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Author Topic: its only a hobby untill...  (Read 5778 times)
N8AUC
Member

Posts: 315




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« Reply #30 on: October 23, 2017, 08:08:55 PM »


I tried to tell you that but then you talk about these cook outs and got me into that.  Other people talk about getting rid of the test all together because of no enforcement from the FCC.  You flip flopped on me and now I'm not sure what to believe or think regarding radio anymore.  Talk more about your cook outs.  

This one ought to get ya!

This coming weekend we have a 3 night event called "Pumpkin Patrol".
Which sounds kinda corny on the surface. Except it's really not.

This is the 55th year that ARES has volunteered in support of the
Ohio Highway Patrol to watch freeway overpasses. Sort of extra eyes and
ears for the State Troopers. The job is simply to observe and report.
Net control is in the local Highway Patrol Post.

Back in 1961, some teenagers tossed a stolen pumpkin off of an overpass
on the Ohio Turnpike. The pumpkin struck a car passing under that overpass,
scoring a direct hit on the windshield. It killed the driver instantly, who was
a mother of 3 kids, and the wreck that resulted from the loss of vehicle
control seriously injured the kids too.

Ever since, beginning in 1962, at the request of the Highway Patrol, we
deploy to assigned spots to watch bridges over the Turnpike and other
freeway overpasses, to prevent such a thing from happening again in this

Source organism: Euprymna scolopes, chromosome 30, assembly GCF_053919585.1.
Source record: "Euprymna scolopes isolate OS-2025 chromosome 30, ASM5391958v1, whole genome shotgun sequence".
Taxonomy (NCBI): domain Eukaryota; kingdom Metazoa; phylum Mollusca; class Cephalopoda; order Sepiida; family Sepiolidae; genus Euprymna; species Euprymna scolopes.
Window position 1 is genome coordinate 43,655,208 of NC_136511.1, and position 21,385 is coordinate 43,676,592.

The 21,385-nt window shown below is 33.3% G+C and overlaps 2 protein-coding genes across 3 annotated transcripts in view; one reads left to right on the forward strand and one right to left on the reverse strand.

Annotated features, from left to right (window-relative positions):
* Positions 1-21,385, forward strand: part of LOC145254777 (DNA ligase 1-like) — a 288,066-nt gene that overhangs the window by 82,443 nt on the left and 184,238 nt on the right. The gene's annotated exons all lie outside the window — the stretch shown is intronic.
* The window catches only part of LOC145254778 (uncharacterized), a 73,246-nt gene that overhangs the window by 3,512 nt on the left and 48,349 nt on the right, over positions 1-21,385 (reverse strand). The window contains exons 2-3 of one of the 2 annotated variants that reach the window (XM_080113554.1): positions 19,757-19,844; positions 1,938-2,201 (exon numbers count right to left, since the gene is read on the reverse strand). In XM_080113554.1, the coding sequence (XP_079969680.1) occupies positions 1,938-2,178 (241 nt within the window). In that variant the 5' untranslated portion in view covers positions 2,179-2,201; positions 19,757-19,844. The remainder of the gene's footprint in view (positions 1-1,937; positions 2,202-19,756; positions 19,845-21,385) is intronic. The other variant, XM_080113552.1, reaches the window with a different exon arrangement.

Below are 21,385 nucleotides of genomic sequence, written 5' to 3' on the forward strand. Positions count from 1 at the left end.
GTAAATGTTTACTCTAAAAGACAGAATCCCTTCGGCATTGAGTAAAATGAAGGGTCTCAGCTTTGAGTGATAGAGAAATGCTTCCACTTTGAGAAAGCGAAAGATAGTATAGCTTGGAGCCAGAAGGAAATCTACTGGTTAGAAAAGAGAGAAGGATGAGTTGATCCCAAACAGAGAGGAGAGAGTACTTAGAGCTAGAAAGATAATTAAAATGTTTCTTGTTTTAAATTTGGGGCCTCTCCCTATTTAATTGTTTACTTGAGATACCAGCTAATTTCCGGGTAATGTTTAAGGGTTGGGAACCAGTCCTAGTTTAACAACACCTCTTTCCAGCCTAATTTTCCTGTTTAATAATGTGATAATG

area. It hasn't happened since.

If everything goes well, it's a boring evening.

The highlight, is when the chili wagon stops at each deployed location to
deliver a steaming hot cup of some of the best chili I've ever eaten to the
hams volunteering to perform this service. It's not exactly a cook out, but
the chili is fantastic! Some of the hams say they come out for pumpkin
patrol just for the chili.

« Last Edit: October 23, 2017, 08:14:36 PM by N8AUC » Logged
KC9PWT
Member

Posts: 86




Ignore
« Reply #31 on: October 23, 2017, 09:19:01 PM »

plankeye you must be one hungry monster Grin Grin

alex
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PLANKEYE
Member

Posts: 212




Ignore
« Reply #32 on: October 24, 2017, 03:34:39 PM »



This one ought to get ya!

This coming weekend we have a 3 night event called "Pumpkin Patrol".
Which sounds kinda corny on the surface. Except it's really not.

This is the 55th year that ARES has volunteered in support of the
Ohio Highway Patrol to watch freeway overpasses. Sort of extra eyes and
ears for the State Troopers. The job is simply to observe and report.
Net control is in the local Highway Patrol Post.

Back in 1961, some teenagers tossed a stolen pumpkin off of an overpass
on the Ohio Turnpike. The pumpkin struck a car passing under that overpass,
scoring a direct hit on the windshield. It killed the driver instantly, who was
a mother of 3 kids, and the wreck that resulted from the loss of vehicle
control seriously injured the kids too.

Ever since, beginning in 1962, at the request of the Highway Patrol, we
deploy to assigned spots to watch bridges over the Turnpike and other
freeway overpasses, to prevent such a thing from happening again in this
area. It hasn't happened since.

If everything goes well, it's a boring evening.

The highlight, is when the chili wagon stops at each deployed location to
deliver a steaming hot cup of some of the best chili I've ever eaten to the
hams volunteering to perform this service. It's not exactly a cook out, but
the chili is fantastic! Some of the hams say they come out for pumpkin
patrol just for the chili.


__________________________

PLANKEYE